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Most of us agree that Buffett is THE MAN.


Watsa is really good too but I am surprised Eric Sprott gets so little mention here.  His track record is certainly as good as Prem and like Prem he saw all the overleverage and its likely consequences.  Also Allan Jacobs has Sprott has an outstanding LT record.  But very little mention here despite the high number of Canadian posters.

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I think it may be because Sprott needs a longer track record.  Other than his Canadian Equity fund, most of the funds were started this decade. 


Also, for someone who had a pretty good idea of what was happening, his funds had an awful year in 2008 like everyone else, except for a couple his hedge funds.  The small-cap hedge fund lost 50%!  The Sprott Growth fund was down 63%!  His oldest fund, the Canadian Equity fund, was down 43%.  That's quite a different result than Prem.  Cheers! 

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Sanjeev, it is totally unfair to use only one year for Prem vs. Eric! If I am not mistaken Fairfax stock price has not moved much over the last 11 years (OK, there have been some dividends).  Sprott Canadian Equity has made 18% a year in these 11 years...  I am not saying Eric is better than Prem, simply that he is definitely in the same league.


By the way, I recommend the stock market superstars book that came out a couple months ago.  Great read.

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I agree -- you definitely cannot go by one or two years of performance to judge.


Take the 73 + 74 period:

Bill Ruane (Sequoia) was down 44%

Charlie Munger was down 73%

Rick Guerin (Pacific Partners) was down 90%


Yet, these individuals all had successful long term track records --- better than most you can find.  Walter Schloss was only down about 15% in that period -- did it make him any better?  No -- but he was in an elite group that included the other 3 .... and a select few others including WEB, Peter Cundill, etc.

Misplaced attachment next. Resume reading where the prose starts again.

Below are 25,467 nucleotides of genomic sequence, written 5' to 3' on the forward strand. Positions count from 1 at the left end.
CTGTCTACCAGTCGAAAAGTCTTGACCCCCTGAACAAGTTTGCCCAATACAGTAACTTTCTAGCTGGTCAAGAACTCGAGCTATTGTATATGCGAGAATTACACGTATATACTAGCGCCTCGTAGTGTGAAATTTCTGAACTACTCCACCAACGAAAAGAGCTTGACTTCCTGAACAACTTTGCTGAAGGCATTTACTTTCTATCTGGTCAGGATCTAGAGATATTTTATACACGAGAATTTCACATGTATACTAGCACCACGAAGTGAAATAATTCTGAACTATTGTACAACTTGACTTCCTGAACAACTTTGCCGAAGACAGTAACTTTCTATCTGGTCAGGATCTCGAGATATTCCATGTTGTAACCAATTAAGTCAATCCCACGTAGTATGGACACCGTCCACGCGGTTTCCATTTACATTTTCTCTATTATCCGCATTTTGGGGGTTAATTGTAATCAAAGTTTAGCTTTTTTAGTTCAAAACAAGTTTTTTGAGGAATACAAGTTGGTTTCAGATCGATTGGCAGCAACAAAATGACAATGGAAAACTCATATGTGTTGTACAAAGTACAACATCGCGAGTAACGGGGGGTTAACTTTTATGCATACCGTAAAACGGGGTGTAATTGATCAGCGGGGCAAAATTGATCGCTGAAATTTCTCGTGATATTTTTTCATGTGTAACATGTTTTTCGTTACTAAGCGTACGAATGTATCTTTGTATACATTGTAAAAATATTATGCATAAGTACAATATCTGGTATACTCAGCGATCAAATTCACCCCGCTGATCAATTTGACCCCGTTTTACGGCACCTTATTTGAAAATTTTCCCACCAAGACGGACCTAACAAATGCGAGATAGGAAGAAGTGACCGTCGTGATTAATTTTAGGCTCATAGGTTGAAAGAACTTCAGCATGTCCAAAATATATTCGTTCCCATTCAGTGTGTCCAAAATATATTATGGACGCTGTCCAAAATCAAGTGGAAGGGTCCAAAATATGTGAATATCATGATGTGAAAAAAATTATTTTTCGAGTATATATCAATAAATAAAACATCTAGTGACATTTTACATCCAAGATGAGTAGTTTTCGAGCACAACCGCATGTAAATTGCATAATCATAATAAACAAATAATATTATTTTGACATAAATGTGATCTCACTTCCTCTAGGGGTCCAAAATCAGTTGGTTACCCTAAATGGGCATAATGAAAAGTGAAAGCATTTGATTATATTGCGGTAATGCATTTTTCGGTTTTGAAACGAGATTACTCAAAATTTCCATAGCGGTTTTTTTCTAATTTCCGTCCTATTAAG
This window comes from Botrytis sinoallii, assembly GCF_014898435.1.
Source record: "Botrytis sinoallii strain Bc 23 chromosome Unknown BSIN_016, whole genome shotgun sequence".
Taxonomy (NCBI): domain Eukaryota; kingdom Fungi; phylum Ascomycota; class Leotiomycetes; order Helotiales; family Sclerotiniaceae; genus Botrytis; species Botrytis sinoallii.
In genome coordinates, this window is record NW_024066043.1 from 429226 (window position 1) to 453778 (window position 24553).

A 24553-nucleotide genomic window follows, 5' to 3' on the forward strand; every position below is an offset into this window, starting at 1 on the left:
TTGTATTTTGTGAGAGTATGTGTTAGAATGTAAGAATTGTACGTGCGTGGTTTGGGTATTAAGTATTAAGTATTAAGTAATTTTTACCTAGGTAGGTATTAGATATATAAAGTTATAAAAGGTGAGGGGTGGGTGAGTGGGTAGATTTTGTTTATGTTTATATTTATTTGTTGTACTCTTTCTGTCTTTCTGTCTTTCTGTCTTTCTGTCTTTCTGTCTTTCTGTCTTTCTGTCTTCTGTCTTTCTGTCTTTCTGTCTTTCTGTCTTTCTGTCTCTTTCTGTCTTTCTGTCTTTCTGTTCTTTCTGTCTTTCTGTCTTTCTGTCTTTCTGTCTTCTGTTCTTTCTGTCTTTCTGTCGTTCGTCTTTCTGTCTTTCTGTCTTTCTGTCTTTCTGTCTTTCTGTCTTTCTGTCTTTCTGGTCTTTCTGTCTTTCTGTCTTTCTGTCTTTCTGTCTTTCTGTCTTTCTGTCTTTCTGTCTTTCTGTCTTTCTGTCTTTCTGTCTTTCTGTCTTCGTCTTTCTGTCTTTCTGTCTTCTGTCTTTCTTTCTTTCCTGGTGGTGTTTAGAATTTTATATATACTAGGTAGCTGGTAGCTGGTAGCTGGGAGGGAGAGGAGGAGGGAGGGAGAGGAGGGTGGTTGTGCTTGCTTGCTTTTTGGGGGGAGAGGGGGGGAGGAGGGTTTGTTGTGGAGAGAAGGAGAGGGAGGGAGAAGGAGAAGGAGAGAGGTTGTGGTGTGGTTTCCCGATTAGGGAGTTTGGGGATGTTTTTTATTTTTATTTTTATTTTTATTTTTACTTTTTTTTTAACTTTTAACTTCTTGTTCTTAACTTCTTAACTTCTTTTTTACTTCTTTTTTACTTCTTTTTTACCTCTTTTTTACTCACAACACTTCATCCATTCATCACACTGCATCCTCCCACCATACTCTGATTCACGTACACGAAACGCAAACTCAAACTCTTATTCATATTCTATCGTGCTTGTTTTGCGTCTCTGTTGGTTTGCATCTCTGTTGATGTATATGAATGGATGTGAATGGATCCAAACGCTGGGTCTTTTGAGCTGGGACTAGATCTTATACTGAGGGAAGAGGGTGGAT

I can't say much about Sprott as I also do not follow him either.  But I can say that in 2008 Tim McElvaine was down about 50% and in 2007 he barely broke even. The market got very out of whack in it's pricing of things in 2008 --- Prem did very well in timing the fall.  But if you think the market had wrong valuations on the way up --- it is more than likely it had a lot wrong on the way down too.  Judging an individuals record as being superior for a short time such as a huge fall is just as wrong as judging an individuals short term record after a huge bubble. 



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A few points to add:


1) Eric Sprott runs only the Sprott Hedge Fund, Hedge Fund II, Bull/Bear RSP Fund (all three basically the same), the Canadian Equity Fund and the Energy Fund. The Growth Fund is run by Peter Hodson and the Small Cap Funds by Allen Jacobs. The individual managers have discretion over their funds although they may hold similar positions because they share a common analyst pool.